Home renovators are putting themselves at risk of developing malignant mesothelioma in later life, according to research co-authored by a UNSW academic.
Asbestos exposure is causally associated with the development of malignant mesothelioma (MM). While astbestos has been banned in many industrialised countries, including Australia since the 1970s, but asbestos-containing materials are still found in many Australian homes built prior to the mid-1980s. The work has been published in the Medical Journal of Australia.
The research team, including UNSW Associate Professor Deborah Yates, a thoracic physician at the St Vincent's Clinical School, administered a survey by mail to 10,000 New South Wales adults randomly selected from the electoral roll.
The questionnaire examined renovation activity, tasks undertaken during renovation and family members reportedly exposed to asbestos.
Of the 858 respondents who had renovated their homes and described themselves as DIY renovators, 61.4% (527) reported exposure to asbestos during renovation. Additionally, 39.3% of them reported their partner had also been exposed, and 22.8% reported their children had been exposed as well.
Only 12% of the DIY renovators reported using respiratory protection regularly, while 28.4% used it "occasionally".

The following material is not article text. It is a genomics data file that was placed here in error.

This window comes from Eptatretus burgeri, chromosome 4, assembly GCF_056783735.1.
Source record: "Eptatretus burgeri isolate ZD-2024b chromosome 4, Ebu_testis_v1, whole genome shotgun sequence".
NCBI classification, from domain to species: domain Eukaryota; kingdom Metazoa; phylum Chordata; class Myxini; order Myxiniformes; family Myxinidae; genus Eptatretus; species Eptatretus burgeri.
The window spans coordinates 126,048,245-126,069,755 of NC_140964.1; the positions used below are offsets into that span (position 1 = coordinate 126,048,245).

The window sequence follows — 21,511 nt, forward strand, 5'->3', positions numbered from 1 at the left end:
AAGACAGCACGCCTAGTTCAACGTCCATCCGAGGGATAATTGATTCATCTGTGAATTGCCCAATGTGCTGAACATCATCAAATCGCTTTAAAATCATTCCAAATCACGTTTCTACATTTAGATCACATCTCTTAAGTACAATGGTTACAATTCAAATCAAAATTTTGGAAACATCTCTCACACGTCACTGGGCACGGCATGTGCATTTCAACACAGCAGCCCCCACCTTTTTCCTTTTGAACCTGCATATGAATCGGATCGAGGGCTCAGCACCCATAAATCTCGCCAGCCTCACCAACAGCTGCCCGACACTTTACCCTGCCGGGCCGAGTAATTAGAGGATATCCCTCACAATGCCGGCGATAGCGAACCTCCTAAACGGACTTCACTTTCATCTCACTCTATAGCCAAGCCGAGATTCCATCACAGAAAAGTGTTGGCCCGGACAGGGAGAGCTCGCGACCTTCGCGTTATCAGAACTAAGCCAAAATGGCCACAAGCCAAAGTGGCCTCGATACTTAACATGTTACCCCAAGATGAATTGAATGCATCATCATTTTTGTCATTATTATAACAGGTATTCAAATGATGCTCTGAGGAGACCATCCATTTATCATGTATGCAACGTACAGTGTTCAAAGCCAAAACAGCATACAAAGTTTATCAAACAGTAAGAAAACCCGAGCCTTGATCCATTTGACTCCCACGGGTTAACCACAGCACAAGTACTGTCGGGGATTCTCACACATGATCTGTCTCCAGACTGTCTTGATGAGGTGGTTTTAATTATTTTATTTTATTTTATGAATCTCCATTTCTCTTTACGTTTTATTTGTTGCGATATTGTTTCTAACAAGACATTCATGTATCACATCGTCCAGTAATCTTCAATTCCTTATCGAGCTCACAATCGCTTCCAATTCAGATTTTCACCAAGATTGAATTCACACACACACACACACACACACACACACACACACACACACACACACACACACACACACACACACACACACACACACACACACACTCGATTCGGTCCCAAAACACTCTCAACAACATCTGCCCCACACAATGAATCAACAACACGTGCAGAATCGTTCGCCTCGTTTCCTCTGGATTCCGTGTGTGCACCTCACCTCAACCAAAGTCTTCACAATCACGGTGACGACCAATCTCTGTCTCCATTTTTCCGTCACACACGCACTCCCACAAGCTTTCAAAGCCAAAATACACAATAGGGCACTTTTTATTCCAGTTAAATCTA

"Australia has the highest per-capita rate of asbestos diseases in the world, and rates of MM continue to climb", the authors wrote.
"Recently, there has been concern that exposure from disturbance of building products, including through do-it-yourself home renovation activities, accounts for an increasing proportion of deaths from MM."
The researchers acknowledged that the role of low-dose exposure in the development of MM "remains controversial", saying that one unresolved question was "whether a threshold level exists below which [cancer] does not occur".
However, "even basic precautions regarding protection against asbestos inhalation are not used in many DIY renovations", they wrote.
"Whether exposure during home renovation will result in disease in the future remains to be seen; however, this entirely preventable exposure needs to be addressed."